As soon as she started her term as Vice-President, at meetings with Bulgarian communities around the world Iliana Yotova put forth the idea of setting up a Bulgarian Cultural Institute with the main objective of disseminating knowledge of the Bulgarian language, popularizing the historical achievements and cultural values of Bulgaria.

“Our ambition is bigger than that – not just an institute of the Bulgarian language, but a cultural institute like the institutes Cervantes, Goethe, the British Council, the French Institute. A cultural institute which will assist the association of Bulgarian schools abroad, organize lectures in the Bulgarian language, present present-day and old Bulgarian culture. This means mentioning Bulgaria’s name as a country with some of the oldest traditions in Europe, but also for its enormous cultural and historical heritage. And that is a question of powerful influence. I am fond of saying that where ordinary diplomacy cannot find a way culture is what can help Bulgaria succeed.”

The question of Bulgarian citizenship is very important to Radio Bulgaria’s users, especially in the Balkan countries – Albania, Serbia, North Macedonia.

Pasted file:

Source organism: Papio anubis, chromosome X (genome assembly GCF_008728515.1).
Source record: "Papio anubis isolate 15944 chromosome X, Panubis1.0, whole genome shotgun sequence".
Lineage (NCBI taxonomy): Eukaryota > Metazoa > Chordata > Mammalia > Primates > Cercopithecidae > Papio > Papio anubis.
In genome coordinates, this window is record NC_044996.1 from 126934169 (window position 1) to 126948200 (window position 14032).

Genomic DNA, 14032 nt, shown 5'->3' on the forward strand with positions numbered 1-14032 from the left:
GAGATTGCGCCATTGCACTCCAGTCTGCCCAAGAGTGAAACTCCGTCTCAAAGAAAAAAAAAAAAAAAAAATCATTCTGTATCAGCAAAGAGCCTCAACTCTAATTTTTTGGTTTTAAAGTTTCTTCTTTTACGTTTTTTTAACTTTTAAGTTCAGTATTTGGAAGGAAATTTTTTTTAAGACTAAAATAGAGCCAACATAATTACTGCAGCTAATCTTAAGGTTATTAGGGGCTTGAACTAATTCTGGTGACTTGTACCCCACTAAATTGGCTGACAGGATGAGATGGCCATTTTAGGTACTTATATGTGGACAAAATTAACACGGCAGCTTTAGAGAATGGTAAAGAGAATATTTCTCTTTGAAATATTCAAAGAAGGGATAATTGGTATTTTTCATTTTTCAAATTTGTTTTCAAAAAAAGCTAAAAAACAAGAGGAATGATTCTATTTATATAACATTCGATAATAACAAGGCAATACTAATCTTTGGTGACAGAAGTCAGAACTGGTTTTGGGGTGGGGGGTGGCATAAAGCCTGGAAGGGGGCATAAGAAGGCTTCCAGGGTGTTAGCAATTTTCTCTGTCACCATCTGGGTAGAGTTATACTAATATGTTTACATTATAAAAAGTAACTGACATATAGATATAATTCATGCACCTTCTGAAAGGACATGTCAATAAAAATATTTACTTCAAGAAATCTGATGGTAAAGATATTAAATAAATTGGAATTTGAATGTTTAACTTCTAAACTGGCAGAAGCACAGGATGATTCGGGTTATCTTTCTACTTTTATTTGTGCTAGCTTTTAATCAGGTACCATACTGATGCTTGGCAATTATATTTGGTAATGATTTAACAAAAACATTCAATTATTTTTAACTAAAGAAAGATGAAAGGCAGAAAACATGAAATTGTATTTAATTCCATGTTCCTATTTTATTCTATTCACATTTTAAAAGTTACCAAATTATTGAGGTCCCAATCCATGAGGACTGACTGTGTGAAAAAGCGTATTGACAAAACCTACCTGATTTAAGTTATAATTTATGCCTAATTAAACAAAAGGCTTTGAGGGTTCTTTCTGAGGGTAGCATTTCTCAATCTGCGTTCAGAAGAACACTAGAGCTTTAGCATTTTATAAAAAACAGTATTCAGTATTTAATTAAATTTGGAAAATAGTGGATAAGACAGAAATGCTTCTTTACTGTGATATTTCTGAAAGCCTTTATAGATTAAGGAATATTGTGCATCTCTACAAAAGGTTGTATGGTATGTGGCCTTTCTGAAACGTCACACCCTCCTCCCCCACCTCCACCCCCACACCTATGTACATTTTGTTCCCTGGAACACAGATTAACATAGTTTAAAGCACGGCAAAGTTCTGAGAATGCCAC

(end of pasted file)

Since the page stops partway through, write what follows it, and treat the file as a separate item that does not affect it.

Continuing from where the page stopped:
“There is a working group at the moment with Deputy Prime Minister Mariyana Nikolova which is to draft a concrete position, by the end of July, on how the Bulgarian Citizenship Act can be simplified. My own view is that the certificates of proof of Bulgarian origin should be done away with as a document. At the moment the law is too liberal, it grants the associations of Bulgarians abroad in the historical diaspora the right to issue such certificates. These are associations registered in other countries, i.e. Bulgaria can exercise no control over them. I think that the correct approach when applying for Bulgarian citizenship for reasons of Bulgarian origin is for the first and most important criterion to be knowledge of the Bulgarian language.”

The Bulgarian Sunday School in Budapest, Hungary

On the eve of the day of the Slavonic alphabet, Bulgarian education and culture, the Vice-President of Bulgaria said she was seeing a “national protectionism in many countries of Europe, which, somehow obligingly, seem to bypass the role of Bulgaria in preserving the legacy and script of Cyril and Methodius.”

“That is why we should fight, constantly, to highlight our merits. There is no peak higher in European history than the golden age of Simeon and that is a universally acknowledged fact. It is acknowledged by scholars in books, though we seem to be unable to relate it to the other European citizens, or to the world. Bulgaria’s Presidency of the Council of the EU, which was a success in many ways, had one big flaw – we did not make use of these six months sufficiently to demonstrate who we are, where we come from and how much we have done for Europe. So it is up to each and every Bulgarian to tell this story. To say what Bulgaria is like today, but also what Bulgaria was like once, and that the future should be sought in the past.”

Elena Karkalanova

Photos: private library